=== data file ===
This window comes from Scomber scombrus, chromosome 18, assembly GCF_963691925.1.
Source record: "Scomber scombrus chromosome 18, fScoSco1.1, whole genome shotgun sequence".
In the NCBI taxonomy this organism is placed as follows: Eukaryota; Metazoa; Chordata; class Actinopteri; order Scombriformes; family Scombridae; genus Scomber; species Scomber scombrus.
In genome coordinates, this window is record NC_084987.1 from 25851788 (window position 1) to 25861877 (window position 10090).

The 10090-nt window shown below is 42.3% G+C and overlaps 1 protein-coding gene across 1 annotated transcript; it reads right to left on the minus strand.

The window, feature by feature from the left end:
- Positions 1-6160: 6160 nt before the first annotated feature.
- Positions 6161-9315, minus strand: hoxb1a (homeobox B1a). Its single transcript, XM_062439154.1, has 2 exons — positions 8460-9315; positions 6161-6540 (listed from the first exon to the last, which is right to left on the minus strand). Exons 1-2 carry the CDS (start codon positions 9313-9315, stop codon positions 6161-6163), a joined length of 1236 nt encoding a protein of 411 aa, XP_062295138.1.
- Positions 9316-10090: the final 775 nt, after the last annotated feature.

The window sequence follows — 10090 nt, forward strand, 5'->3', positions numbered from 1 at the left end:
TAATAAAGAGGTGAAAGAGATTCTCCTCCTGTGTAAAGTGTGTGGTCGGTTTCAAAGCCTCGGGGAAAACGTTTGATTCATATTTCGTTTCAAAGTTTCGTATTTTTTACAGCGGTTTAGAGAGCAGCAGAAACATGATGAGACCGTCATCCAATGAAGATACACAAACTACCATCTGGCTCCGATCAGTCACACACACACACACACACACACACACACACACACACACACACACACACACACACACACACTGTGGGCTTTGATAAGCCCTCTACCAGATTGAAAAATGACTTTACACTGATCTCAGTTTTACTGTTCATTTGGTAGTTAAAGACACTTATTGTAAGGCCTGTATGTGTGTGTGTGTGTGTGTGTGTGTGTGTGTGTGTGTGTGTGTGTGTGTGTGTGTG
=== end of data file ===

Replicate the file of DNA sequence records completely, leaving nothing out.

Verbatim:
This window comes from Scomber scombrus, chromosome 18, assembly GCF_963691925.1.
Source record: "Scomber scombrus chromosome 18, fScoSco1.1, whole genome shotgun sequence".
In the NCBI taxonomy this organism is placed as follows: Eukaryota; Metazoa; Chordata; class Actinopteri; order Scombriformes; family Scombridae; genus Scomber; species Scomber scombrus.
In genome coordinates, this window is record NC_084987.1 from 25851788 (window position 1) to 25861877 (window position 10090).

The 10090-nt window shown below is 42.3% G+C and overlaps 1 protein-coding gene across 1 annotated transcript; it reads right to left on the minus strand.

The window, feature by feature from the left end:
- Positions 1-6160: 6160 nt before the first annotated feature.
- Positions 6161-9315, minus strand: hoxb1a (homeobox B1a). Its single transcript, XM_062439154.1, has 2 exons — positions 8460-9315; positions 6161-6540 (listed from the first exon to the last, which is right to left on the minus strand). Exons 1-2 carry the CDS (start codon positions 9313-9315, stop codon positions 6161-6163), a joined length of 1236 nt encoding a protein of 411 aa, XP_062295138.1.
- Positions 9316-10090: the final 775 nt, after the last annotated feature.

The window sequence follows — 10090 nt, forward strand, 5'->3', positions numbered from 1 at the left end:
TAATAAAGAGGTGAAAGAGATTCTCCTCCTGTGTAAAGTGTGTGGTCGGTTTCAAAGCCTCGGGGAAAACGTTTGATTCATATTTCGTTTCAAAGTTTCGTATTTTTTACAGCGGTTTAGAGAGCAGCAGAAACATGATGAGACCGTCATCCAATGAAGATACACAAACTACCATCTGGCTCCGATCAGTCACACACACACACACACACACACACACACACACACACACACACACACACACACACACACACTGTGGGCTTTGATAAGCCCTCTACCAGATTGAAAAATGACTTTACACTGATCTCAGTTTTACTGTTCATTTGGTAGTTAAAGACACTTATTGTAAGGCCTGTATGTGTGTGTGTGTGTGTGTGTGTGTGTGTGTGTGTGTGTGTGTGTGTGTGTGTGTG